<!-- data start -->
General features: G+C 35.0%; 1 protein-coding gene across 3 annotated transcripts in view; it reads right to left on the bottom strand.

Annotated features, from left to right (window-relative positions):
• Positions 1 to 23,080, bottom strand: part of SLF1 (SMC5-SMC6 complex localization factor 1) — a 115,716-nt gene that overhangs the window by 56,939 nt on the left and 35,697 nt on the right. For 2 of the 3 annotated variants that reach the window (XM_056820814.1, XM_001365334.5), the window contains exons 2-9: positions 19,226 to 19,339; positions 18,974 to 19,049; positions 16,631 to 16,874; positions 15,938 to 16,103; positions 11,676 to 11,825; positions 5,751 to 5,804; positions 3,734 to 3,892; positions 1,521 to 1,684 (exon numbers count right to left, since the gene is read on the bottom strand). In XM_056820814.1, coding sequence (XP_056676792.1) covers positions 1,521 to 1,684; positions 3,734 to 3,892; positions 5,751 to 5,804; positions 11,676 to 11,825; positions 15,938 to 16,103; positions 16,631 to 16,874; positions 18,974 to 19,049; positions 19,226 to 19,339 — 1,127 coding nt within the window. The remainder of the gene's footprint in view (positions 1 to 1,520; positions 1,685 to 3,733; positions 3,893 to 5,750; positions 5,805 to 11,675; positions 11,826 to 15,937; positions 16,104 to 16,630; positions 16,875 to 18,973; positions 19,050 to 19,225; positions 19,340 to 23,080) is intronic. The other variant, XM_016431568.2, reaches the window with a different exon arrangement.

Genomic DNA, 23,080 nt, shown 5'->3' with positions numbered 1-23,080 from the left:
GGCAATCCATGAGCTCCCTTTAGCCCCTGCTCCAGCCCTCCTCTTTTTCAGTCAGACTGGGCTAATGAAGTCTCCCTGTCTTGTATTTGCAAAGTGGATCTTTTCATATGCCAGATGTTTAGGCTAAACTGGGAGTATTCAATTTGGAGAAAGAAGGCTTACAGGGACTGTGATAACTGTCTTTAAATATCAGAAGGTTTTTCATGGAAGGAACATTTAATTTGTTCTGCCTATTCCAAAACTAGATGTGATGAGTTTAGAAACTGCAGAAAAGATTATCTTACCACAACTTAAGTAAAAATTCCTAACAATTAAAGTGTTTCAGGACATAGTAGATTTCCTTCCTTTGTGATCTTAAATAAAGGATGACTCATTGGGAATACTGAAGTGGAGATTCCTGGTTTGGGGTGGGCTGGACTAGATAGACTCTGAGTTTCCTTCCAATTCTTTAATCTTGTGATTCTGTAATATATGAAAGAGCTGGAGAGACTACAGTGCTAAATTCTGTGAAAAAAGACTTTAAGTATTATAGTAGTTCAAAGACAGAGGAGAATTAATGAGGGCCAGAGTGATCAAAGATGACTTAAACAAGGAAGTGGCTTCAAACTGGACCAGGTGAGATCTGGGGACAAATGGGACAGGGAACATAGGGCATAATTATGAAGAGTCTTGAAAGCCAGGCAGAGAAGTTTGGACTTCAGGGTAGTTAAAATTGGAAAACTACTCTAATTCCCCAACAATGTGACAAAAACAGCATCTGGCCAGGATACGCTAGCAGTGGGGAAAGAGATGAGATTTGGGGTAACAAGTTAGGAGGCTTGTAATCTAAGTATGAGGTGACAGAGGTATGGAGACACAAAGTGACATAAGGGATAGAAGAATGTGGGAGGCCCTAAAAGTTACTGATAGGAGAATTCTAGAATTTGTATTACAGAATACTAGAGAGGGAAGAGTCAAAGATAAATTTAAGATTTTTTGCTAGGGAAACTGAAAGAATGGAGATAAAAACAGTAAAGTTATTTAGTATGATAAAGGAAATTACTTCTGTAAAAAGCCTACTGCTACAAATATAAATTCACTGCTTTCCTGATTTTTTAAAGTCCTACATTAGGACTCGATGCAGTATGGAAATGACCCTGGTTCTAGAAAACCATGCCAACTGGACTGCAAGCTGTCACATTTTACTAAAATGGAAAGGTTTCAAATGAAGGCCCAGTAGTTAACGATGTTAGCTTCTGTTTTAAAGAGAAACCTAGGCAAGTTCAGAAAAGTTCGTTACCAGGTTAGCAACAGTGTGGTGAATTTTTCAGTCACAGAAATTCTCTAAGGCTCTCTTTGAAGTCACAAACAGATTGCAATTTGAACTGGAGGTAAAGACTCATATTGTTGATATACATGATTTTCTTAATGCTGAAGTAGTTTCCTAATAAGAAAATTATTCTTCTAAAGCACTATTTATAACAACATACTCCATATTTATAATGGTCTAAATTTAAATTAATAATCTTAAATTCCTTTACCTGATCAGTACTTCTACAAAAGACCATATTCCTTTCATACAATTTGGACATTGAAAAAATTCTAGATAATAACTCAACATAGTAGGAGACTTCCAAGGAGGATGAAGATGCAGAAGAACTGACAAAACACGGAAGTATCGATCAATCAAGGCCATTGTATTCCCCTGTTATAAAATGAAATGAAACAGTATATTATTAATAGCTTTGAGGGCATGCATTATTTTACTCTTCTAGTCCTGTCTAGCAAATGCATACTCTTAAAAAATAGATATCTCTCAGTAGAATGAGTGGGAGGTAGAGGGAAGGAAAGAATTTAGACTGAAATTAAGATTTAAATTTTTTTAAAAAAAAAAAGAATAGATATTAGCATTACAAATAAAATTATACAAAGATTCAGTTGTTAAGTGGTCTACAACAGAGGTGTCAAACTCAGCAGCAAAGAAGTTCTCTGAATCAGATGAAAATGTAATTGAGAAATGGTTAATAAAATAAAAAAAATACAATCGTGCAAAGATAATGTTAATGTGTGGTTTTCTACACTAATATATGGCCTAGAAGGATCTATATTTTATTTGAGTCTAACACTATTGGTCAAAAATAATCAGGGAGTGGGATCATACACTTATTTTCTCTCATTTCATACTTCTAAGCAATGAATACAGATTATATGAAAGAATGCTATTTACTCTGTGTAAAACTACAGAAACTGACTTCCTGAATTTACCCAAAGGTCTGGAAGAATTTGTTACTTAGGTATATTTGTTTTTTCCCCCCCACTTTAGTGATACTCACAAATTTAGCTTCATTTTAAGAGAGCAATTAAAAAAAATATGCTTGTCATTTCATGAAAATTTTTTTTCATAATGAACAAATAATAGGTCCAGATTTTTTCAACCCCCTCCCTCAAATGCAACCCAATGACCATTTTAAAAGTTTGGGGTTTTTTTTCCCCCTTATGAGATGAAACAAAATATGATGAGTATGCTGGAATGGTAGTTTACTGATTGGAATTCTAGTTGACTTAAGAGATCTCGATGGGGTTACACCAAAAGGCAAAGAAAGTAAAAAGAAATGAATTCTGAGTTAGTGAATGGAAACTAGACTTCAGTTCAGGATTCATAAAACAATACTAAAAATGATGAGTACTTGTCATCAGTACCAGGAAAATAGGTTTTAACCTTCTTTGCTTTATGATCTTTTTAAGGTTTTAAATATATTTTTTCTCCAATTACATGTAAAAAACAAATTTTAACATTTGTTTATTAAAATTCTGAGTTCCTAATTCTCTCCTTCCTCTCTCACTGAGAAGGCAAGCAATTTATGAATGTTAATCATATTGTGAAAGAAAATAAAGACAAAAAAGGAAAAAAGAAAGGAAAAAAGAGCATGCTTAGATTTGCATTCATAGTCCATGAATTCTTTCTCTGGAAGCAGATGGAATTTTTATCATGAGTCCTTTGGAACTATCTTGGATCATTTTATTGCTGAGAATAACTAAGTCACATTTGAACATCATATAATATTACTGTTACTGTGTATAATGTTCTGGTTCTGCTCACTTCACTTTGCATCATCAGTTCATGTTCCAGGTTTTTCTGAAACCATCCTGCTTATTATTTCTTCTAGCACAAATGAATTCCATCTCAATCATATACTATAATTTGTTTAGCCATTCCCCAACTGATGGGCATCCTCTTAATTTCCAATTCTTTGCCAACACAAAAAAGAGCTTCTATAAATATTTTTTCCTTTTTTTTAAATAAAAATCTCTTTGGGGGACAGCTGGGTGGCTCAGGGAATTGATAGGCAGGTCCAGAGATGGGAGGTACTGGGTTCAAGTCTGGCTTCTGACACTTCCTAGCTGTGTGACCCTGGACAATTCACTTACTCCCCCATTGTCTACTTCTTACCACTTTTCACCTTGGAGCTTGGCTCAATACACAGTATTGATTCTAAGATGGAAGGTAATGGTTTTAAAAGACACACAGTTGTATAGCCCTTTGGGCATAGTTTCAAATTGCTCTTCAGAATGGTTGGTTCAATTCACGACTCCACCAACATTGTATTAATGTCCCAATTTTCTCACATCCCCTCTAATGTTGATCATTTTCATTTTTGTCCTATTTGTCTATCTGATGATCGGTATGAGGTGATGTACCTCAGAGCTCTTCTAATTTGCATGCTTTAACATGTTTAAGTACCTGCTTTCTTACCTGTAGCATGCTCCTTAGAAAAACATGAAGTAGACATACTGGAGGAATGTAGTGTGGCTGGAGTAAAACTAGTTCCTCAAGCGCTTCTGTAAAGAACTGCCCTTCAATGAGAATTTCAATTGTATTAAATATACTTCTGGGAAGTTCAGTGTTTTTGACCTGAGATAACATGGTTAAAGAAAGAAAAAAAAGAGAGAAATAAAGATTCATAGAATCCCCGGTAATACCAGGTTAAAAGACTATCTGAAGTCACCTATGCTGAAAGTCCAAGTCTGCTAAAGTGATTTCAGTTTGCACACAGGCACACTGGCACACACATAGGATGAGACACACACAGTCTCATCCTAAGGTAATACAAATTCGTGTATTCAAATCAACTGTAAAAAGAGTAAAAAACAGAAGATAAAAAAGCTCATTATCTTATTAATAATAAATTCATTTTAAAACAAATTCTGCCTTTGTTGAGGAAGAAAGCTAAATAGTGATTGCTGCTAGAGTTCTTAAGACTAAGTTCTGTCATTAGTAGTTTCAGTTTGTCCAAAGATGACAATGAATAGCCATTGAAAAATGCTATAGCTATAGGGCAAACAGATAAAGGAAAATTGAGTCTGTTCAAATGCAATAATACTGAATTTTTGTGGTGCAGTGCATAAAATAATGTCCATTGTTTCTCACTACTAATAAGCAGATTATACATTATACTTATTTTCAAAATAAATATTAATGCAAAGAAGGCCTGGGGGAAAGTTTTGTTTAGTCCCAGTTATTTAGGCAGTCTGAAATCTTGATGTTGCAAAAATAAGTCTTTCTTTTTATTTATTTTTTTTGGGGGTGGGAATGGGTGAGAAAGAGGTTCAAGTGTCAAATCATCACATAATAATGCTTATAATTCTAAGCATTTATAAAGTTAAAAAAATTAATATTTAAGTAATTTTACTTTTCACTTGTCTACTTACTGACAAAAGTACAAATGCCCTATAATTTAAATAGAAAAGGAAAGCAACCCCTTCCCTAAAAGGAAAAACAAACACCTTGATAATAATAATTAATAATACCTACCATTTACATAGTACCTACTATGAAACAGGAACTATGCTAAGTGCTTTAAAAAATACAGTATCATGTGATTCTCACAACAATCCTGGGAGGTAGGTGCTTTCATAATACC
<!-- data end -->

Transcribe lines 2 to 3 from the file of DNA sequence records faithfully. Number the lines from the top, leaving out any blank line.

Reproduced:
Annotated features, from left to right (window-relative positions):
• Positions 1 to 23,080, bottom strand: part of SLF1 (SMC5-SMC6 complex localization factor 1) — a 115,716-nt gene that overhangs the window by 56,939 nt on the left and 35,697 nt on the right. For 2 of the 3 annotated variants that reach the window (XM_056820814.1, XM_001365334.5), the window contains exons 2-9: positions 19,226 to 19,339; positions 18,974 to 19,049; positions 16,631 to 16,874; positions 15,938 to 16,103; positions 11,676 to 11,825; positions 5,751 to 5,804; positions 3,734 to 3,892; positions 1,521 to 1,684 (exon numbers count right to left, since the gene is read on the bottom strand). In XM_056820814.1, coding sequence (XP_056676792.1) covers positions 1,521 to 1,684; positions 3,734 to 3,892; positions 5,751 to 5,804; positions 11,676 to 11,825; positions 15,938 to 16,103; positions 16,631 to 16,874; positions 18,974 to 19,049; positions 19,226 to 19,339 — 1,127 coding nt within the window. The remainder of the gene's footprint in view (positions 1 to 1,520; positions 1,685 to 3,733; positions 3,893 to 5,750; positions 5,805 to 11,675; positions 11,826 to 15,937; positions 16,104 to 16,630; positions 16,875 to 18,973; positions 19,050 to 19,225; positions 19,340 to 23,080) is intronic. The other variant, XM_016431568.2, reaches the window with a different exon arrangement.